Lacework from the snowLacework from the snowLacework from the snow

Delicate lacework due to the snow covered shrubs
sweet, cooked orange peel to take home. Not as sweet as some others, but nice. For lunch, Michael’s aunt made stuffed cabbage leaves with an egg lemon sauce over the top. We left around 3pm to go back to Ermina's house near Larissa Railway Station, the main station for north heading Intercity trains. Michael went over to see if there were tickets for this evening. Because Greece hasn’t decided whether to undertake all the financial cuts the Troika has stipulated, there was to be a strike tomorrow to keep the pressure on the Greek Government not to give in to all the stipulations. So no public transport, etc. So we left at 6.15pm and Michael had to pay an extra 39 Euro for the train tickets, as you have to give them 48 hours notice of when you want to return ( we had an open ticket) So really a premium for asking to go on the next available train. We got into Salonika about one hour late than scheduled, at 1pm, due to the rain and gale force winds. The strike had already started, with no buses, so we had to take a 25 km taxi ride from the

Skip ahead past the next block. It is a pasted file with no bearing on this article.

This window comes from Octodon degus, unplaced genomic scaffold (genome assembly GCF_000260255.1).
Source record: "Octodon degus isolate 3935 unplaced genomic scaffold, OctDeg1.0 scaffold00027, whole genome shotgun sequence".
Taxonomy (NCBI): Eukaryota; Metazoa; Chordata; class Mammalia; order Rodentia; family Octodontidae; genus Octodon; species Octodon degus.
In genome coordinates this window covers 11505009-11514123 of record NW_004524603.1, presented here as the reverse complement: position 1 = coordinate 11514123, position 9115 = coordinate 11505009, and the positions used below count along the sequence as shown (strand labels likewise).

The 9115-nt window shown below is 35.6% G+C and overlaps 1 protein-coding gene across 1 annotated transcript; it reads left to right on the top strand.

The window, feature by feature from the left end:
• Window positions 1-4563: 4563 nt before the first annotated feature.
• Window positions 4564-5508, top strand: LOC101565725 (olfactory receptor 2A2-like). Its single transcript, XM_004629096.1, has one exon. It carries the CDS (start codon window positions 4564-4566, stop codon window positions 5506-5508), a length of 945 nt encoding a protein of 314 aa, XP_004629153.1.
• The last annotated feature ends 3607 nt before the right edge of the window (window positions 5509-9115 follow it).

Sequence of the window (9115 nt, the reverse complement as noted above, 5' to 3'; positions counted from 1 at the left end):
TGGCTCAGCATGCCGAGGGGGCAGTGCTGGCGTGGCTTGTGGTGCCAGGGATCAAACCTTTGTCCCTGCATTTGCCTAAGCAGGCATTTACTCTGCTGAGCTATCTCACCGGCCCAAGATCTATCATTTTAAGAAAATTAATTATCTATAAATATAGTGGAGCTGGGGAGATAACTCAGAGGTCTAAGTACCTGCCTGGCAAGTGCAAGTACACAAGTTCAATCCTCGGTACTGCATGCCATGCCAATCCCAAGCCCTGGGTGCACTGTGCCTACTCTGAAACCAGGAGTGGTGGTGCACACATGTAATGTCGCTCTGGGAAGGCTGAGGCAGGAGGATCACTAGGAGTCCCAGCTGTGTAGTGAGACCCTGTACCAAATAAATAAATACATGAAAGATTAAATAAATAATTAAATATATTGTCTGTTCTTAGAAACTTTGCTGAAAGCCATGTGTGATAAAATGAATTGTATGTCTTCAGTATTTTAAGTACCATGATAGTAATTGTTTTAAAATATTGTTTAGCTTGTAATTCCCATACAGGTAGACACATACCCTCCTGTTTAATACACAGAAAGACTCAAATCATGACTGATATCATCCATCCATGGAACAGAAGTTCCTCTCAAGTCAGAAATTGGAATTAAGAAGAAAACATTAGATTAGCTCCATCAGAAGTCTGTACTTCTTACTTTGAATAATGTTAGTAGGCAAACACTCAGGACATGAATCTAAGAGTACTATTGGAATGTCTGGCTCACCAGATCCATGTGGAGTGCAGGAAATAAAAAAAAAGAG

Snow covered stairsSnow covered stairsSnow covered stairs

This house near Larissa
railway station to Mama's home. Stacks of rain over the road. 36 Euros for the taxi trip from the railway station. Andreas said after he had walked us to the railway station, the down pour had blocked the downpipes and he had to go up on the roof to unblock them, in the rain.

Tuesday 7th Feb

The coffee ladies here at Mama’s this morning said that there was snow about a 10 minute drive down the road- very unusual, as it is a fishing port and so temperate weather. Well this weekend we were to go on a bus trip to Patra and this place where you go on the railway which has cogs, as its destination is so steep. But the travel agent rang this morning and said it had been cancelled. Not sure if it was the weather or not enough people for the trip.